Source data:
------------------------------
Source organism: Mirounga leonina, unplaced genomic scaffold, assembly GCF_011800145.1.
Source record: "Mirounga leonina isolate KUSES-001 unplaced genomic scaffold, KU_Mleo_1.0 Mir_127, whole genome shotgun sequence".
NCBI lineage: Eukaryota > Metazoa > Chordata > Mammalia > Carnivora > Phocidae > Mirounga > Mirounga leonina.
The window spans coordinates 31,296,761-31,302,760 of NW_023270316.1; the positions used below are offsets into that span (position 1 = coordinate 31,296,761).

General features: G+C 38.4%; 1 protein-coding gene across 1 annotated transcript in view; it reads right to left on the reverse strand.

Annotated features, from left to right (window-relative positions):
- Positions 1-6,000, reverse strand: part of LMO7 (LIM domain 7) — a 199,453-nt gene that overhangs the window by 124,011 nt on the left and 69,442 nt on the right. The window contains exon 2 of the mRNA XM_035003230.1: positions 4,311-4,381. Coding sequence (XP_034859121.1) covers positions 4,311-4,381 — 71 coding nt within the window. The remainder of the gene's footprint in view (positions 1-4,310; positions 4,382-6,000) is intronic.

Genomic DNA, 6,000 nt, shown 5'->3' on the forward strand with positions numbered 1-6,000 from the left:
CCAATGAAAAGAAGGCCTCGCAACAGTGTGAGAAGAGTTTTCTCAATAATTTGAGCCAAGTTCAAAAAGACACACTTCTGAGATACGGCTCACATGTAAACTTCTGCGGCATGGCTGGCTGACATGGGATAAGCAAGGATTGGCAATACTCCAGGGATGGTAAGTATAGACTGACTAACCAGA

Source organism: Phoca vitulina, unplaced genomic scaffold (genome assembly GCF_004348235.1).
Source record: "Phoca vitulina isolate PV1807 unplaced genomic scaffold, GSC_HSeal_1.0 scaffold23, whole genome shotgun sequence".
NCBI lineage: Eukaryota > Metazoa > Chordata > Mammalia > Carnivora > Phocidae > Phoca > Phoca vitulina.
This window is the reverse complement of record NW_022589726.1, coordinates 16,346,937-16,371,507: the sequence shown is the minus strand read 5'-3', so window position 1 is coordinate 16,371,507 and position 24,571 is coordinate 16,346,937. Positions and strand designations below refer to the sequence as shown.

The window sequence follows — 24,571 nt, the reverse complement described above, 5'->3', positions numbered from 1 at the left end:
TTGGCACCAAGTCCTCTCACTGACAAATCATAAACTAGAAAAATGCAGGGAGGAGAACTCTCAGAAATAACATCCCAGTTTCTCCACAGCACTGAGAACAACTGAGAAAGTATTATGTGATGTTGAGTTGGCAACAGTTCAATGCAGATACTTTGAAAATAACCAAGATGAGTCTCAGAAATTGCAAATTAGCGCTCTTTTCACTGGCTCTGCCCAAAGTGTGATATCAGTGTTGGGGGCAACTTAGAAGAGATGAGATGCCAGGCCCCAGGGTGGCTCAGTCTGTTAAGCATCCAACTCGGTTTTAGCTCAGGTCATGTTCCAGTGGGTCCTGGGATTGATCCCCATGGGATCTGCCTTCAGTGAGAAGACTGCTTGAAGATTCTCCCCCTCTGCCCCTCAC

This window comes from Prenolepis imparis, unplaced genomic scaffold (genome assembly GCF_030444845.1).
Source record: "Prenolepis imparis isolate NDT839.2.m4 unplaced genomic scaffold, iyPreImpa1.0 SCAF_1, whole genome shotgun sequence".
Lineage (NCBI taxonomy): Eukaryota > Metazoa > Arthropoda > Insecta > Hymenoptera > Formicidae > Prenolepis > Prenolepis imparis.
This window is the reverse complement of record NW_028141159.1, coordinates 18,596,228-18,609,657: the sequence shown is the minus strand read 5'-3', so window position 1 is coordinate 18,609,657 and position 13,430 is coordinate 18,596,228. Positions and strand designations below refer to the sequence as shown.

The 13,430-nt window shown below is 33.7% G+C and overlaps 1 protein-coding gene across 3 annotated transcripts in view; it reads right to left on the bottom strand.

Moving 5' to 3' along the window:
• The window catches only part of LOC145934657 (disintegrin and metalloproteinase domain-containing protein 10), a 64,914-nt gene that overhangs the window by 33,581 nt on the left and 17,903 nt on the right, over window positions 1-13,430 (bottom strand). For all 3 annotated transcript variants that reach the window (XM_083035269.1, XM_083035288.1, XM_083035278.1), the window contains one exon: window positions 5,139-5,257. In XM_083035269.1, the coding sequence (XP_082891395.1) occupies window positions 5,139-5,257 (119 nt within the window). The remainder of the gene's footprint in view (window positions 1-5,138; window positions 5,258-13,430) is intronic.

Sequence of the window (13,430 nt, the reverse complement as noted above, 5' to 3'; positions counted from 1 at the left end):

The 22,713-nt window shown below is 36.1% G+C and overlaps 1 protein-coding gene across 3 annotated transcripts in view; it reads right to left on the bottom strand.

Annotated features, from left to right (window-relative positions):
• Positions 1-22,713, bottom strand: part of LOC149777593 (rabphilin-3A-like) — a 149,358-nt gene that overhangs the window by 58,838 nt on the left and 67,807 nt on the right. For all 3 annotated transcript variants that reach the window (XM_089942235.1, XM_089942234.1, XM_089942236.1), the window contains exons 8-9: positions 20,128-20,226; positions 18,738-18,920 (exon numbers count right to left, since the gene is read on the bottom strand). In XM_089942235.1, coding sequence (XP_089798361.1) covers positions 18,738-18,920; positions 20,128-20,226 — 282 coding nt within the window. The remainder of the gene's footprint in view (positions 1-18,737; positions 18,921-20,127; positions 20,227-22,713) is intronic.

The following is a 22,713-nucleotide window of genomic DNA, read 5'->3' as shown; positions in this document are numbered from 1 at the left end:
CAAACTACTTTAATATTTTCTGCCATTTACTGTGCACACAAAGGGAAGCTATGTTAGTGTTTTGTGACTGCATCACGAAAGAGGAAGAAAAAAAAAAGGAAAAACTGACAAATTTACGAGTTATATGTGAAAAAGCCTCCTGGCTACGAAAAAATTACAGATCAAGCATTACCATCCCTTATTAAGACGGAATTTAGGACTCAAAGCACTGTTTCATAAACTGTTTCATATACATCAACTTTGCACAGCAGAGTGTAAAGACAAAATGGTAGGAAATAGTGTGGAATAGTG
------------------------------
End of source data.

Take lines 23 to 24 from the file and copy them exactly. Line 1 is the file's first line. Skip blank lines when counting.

Sequence of the window (13,430 nt, the reverse complement as noted above, 5' to 3'; positions counted from 1 at the left end):

The 22,713-nt window shown below is 36.1% G+C and overlaps 1 protein-coding gene across 3 annotated transcripts in view; it reads right to left on the bottom strand.